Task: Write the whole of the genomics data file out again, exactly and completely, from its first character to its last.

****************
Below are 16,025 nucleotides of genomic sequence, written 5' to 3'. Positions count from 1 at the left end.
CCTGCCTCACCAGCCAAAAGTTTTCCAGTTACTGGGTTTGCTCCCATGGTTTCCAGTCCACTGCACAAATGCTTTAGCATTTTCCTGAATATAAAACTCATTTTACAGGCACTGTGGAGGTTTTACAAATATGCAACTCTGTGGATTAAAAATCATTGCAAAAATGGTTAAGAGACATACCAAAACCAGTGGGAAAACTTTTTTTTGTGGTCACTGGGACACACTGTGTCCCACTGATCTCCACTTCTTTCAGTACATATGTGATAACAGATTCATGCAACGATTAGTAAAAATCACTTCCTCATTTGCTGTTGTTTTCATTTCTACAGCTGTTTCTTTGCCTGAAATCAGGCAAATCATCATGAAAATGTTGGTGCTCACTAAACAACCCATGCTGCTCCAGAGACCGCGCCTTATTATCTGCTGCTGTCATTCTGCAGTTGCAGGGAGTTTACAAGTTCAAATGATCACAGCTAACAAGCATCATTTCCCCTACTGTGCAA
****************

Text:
Below are 16,025 nucleotides of genomic sequence, written 5' to 3'. Positions count from 1 at the left end.
CCTGCCTCACCAGCCAAAAGTTTTCCAGTTACTGGGTTTGCTCCCATGGTTTCCAGTCCACTGCACAAATGCTTTAGCATTTTCCTGAATATAAAACTCATTTTACAGGCACTGTGGAGGTTTTACAAATATGCAACTCTGTGGATTAAAAATCATTGCAAAAATGGTTAAGAGACATACCAAAACCAGTGGGAAAACTTTTTTTTGTGGTCACTGGGACACACTGTGTCCCACTGATCTCCACTTCTTTCAGTACATATGTGATAACAGATTCATGCAACGATTAGTAAAAATCACTTCCTCATTTGCTGTTGTTTTCATTTCTACAGCTGTTTCTTTGCCTGAAATCAGGCAAATCATCATGAAAATGTTGGTGCTCACTAAACAACCCATGCTGCTCCAGAGACCGCGCCTTATTATCTGCTGCTGTCATTCTGCAGTTGCAGGGAGTTTACAAGTTCAAATGATCACAGCTAACAAGCATCATTTCCCCTACTGTGCAA